Definitions: Sacrament


“What is a sacrament?”
He looks around the table at us with his eyebrows raised. I leaf through the pages of the book we are reading together, looking for the “right” answer. Words sift through my mind. I know what a sacrament is, don’t I?
None of the others in our tiny group respond either, so he grins and recites:
“A sacrament is an outward, visible sign of the inward, invisible grace of God.”
He waits for us to respond. We all nod, but there seems little response to that.
“I think that might be the one thing I memorized from seminary,” he says.
We are talking about compassion—what that looks like—but I keep repeating his definition of sacrament to myself. In our Reformed tradition, we are taught that there are two sacraments: Baptism and Holy Communion. The Catholic Church has seven. But after our discussion, all week long I keep naming more sacraments.
If a sacrament is the way Christ is revealed to the world…are they not endless acts of grace?
When I set the table for dinner, I think to myself, sacrament.
Kiss my son goodnight, sacrament.
I touch the shoulder of a patient as we say goodbye, sacrament.
My husband reaches for me in the night, sacrament.
The way the sun breaks through the fog as I drive to work in the morning, sacrament.
This breath going in and out of me, these legs walking effortlessly through life, a petal falling from the bloom, the sprinkle of salt crystals from the shaker…
Are these not the sacred moments? Why do I not always receive them as such?
I remember what I used to say to my sons when they were little and still new to receiving Communion.
Prepare your heart, I would lean over and whisper in their ear. And they would sit up straighter, close their eyes, hold the tiny bread cube suspended before a prayer. I’ve heard it taught that a recipient’s lack of proper posture to receive the grace can yield a sacrament’s effectiveness in that person null and void.
I think about this as Lucy Mae and I take our evening walk down to the creek. The recent rains have created a muddy, swirling creature where our happy stream used to be. I lean over the bridge.
Sacrament.
Could it be that the holiness of each moment depends on my willingness to receive it as such?
There are buttercups on the creek bank and Lucy steps through them carefully.
Sacrament.
But if, I think, the holy depends on my posture…isn’t that in direct opposition to what grace really is?
Christ, who is holy, acts in this world. Whether I notice this or not.
Tiny dimples appear in the swirling waters—raindrops. We turn around to head back home and a fine mist falls–making my skin silk; casting Lucy’s coat a shimmering sateen.
Sacrament, I think. Sacrament.

Comments

  1. Shelly Miller says

    I’ve thought about this a lot Laura. That sacraments abound but I often don’t have eyes to see them. And my ability or lack thereof to take notice doesn’t change the holiness of the sacrament. Thankfully.May we all have ears to hear them, eyes to see them because when we do, we are changed and transformed. Love the way you think and write. Beautiful sacrament indeed.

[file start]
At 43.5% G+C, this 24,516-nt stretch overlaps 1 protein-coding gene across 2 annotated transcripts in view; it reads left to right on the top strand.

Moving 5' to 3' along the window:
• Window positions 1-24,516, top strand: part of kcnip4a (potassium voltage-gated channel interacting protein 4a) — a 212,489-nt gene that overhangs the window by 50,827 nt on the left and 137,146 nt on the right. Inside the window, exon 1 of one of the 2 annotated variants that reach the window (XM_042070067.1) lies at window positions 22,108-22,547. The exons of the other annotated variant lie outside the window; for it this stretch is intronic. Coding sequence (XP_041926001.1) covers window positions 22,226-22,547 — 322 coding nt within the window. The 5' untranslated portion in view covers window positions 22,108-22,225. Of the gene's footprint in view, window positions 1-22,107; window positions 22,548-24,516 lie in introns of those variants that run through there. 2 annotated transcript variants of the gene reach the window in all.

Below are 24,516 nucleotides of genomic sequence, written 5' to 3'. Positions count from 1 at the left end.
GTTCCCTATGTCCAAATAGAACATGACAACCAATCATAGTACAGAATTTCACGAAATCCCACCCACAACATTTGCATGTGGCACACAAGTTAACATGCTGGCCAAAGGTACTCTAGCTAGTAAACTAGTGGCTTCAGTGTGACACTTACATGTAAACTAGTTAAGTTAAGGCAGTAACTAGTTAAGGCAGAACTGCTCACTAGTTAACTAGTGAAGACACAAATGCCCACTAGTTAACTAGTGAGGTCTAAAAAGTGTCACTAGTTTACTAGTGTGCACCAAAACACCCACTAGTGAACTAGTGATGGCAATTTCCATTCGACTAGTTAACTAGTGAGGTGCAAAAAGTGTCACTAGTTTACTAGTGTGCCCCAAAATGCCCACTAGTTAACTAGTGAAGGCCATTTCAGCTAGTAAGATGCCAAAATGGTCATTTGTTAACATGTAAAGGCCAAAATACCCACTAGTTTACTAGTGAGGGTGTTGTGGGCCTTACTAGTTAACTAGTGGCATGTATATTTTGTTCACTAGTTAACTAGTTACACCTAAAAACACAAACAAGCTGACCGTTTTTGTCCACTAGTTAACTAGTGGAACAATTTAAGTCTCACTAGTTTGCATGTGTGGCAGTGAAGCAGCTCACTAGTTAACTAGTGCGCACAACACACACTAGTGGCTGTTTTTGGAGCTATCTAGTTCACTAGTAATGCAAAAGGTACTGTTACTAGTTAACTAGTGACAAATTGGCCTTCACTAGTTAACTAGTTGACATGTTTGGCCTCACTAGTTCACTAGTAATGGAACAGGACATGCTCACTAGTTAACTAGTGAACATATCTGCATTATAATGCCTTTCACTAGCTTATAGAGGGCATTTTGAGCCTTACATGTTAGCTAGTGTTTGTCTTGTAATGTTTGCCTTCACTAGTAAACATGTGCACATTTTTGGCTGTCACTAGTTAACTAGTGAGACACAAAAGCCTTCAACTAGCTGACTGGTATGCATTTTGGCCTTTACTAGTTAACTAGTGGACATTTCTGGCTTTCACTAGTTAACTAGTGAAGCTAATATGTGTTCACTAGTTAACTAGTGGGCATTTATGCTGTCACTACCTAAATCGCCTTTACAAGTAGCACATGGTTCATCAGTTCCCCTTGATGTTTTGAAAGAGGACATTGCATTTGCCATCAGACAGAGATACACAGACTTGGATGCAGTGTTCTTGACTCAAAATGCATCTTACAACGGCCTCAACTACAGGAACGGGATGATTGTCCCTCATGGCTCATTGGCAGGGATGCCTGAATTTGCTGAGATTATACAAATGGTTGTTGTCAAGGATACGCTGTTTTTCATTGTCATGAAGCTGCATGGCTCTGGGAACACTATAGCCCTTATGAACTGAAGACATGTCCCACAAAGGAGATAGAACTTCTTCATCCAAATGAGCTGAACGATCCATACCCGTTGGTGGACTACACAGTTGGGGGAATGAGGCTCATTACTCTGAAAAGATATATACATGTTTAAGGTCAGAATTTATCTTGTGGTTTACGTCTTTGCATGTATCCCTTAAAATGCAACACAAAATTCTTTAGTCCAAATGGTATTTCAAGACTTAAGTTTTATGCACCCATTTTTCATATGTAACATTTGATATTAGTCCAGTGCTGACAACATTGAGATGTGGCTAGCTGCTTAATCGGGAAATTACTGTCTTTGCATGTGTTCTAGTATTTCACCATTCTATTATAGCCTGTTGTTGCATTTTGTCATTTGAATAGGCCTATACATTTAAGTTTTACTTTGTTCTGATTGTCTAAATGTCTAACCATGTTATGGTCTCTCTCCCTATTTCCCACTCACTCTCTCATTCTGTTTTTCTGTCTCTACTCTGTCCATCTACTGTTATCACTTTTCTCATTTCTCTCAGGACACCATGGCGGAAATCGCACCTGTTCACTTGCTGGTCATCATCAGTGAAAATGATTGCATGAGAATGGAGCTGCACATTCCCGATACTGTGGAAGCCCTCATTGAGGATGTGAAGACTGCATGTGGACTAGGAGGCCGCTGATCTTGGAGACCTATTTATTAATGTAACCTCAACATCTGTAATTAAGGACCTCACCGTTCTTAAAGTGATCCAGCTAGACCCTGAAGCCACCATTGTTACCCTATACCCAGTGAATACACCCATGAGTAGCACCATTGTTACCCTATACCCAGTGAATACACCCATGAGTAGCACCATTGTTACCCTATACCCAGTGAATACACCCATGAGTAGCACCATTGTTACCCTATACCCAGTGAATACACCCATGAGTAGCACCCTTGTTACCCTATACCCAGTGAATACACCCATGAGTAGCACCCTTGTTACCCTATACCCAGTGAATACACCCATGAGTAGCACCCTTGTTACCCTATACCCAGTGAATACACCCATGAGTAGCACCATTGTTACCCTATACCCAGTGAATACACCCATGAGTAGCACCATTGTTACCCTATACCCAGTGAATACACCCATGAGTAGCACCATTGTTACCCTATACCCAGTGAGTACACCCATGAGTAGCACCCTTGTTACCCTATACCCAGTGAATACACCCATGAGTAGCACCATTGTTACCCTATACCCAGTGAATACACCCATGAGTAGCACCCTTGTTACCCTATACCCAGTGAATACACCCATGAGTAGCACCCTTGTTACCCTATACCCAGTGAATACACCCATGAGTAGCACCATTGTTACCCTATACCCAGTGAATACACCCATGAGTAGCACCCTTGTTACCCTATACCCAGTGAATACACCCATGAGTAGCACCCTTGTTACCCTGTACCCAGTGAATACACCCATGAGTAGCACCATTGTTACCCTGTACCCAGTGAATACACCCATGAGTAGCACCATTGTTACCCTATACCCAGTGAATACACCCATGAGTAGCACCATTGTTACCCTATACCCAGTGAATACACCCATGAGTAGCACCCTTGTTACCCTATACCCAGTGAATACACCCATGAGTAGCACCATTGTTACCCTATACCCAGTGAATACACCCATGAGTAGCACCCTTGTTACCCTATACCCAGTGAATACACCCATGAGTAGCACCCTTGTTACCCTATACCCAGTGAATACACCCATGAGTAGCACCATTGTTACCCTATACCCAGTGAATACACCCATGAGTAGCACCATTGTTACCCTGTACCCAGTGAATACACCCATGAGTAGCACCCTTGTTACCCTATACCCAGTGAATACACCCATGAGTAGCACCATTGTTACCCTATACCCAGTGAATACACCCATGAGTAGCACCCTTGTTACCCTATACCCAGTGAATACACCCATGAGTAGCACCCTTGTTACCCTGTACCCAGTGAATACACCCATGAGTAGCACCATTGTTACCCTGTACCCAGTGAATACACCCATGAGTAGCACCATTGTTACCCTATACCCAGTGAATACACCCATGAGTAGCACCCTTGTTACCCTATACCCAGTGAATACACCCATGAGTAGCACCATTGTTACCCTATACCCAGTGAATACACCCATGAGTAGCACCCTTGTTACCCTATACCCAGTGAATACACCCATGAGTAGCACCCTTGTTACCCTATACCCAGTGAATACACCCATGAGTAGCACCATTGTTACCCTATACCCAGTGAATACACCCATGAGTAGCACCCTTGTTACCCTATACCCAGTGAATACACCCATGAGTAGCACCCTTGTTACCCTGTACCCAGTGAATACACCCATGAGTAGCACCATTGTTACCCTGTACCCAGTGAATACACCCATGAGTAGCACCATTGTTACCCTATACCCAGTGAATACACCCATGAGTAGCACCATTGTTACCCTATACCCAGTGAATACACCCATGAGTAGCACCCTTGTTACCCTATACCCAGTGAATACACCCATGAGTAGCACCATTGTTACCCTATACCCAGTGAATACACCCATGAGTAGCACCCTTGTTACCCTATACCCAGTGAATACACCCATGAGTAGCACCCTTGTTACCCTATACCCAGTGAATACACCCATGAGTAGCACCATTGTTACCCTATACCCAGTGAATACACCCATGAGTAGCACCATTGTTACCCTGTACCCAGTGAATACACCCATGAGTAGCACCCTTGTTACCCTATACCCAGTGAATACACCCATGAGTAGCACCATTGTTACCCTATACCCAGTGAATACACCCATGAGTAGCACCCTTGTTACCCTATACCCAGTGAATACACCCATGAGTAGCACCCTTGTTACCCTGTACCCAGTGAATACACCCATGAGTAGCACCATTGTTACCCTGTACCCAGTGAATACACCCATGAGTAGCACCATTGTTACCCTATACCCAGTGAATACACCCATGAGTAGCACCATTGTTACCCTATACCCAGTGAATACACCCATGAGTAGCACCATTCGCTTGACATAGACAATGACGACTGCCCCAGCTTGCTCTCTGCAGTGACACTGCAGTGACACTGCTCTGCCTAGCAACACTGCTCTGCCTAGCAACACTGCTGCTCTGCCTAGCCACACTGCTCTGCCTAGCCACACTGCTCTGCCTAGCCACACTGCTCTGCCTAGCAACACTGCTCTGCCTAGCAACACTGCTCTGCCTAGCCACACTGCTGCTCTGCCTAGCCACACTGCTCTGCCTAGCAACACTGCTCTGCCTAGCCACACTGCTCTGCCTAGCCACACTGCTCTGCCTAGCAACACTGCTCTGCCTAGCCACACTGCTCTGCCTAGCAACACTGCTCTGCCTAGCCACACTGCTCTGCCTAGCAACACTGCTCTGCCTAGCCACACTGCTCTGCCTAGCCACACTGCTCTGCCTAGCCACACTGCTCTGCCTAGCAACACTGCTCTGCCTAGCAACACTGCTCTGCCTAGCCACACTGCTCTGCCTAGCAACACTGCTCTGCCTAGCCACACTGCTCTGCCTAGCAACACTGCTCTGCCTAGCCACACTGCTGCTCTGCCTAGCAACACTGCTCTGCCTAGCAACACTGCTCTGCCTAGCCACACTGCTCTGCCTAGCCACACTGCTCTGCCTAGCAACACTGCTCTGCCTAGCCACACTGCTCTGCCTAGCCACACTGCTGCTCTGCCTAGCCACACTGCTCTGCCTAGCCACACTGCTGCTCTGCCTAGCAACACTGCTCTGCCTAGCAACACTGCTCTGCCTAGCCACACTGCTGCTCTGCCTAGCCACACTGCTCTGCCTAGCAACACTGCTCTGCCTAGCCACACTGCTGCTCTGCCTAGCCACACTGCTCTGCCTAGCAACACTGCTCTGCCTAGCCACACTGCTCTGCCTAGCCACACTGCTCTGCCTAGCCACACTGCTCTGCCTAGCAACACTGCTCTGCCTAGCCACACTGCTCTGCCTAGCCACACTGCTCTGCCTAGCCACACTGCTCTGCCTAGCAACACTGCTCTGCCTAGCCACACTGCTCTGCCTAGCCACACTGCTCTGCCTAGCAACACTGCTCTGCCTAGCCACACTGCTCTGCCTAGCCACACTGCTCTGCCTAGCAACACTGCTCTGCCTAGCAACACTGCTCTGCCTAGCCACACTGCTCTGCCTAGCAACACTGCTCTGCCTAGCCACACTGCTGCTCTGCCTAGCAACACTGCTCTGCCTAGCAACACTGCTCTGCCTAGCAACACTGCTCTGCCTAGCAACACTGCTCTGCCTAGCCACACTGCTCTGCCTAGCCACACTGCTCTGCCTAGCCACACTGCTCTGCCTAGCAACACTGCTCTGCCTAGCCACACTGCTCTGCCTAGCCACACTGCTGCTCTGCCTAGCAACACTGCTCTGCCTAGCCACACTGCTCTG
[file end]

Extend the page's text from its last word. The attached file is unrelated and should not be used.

2. Sharon O says

    Beautiful, perhaps every day is a ‘sacrament’ to a Holy God who gives us breath.I love this concept.

  3. Jody Collins says

    “The holiness of each moment depends on my willingness to receive it as such.”
    Oh, so true Laura.
    And this line, “But if, I think, the holy depends on my posture…isn’t that in direct opposition to what grace really is?”

    I imagine our only posture should be hands upraised and welcoming hearts.
    This was beautiful.

  4. says

    Truly lovely, Laura. Yes – there are sacraments for corporate worship, but with Christ in us – the very Grace of God, everything we say and do as we love and live like Jesus where ever He leads us are opportunities for the display of the “outward, visible signs of the inward, invisible grace of God.

  5. dramaticelegance1009 says

    each precious definition of sacrament was balm to my soul. such worship in the day to day, in the reaching for at night, the kisses, the table setting, in every word and deed.

    just beautiful, friend.

    -rachel

  6. Nancy Sturm says

    Lovely. If only we were all more aware of the sacraments, the living grace of God that surrounds us every moment.

  7. Linda Chontos says

    “……whether I notice it or not” It is Grace Laura. I so want to be aware of it flowing all around me. You are a gift.
    Have a lovely weekend dear friend.

  8. kingfisher says

    Oh, Laura, how beautiful. What a beautiful mind you have, the way you’re training yourself to see Him in everything. To make even the tiny daily things into sacraments and grace. To share your world of grace and beauty with us so we can participate in sacrament, as well.

    Much love to you, friend.

    kingfishercrossing.blogspot.com

Leave a Reply

Your email address will not be published. Required fields are marked *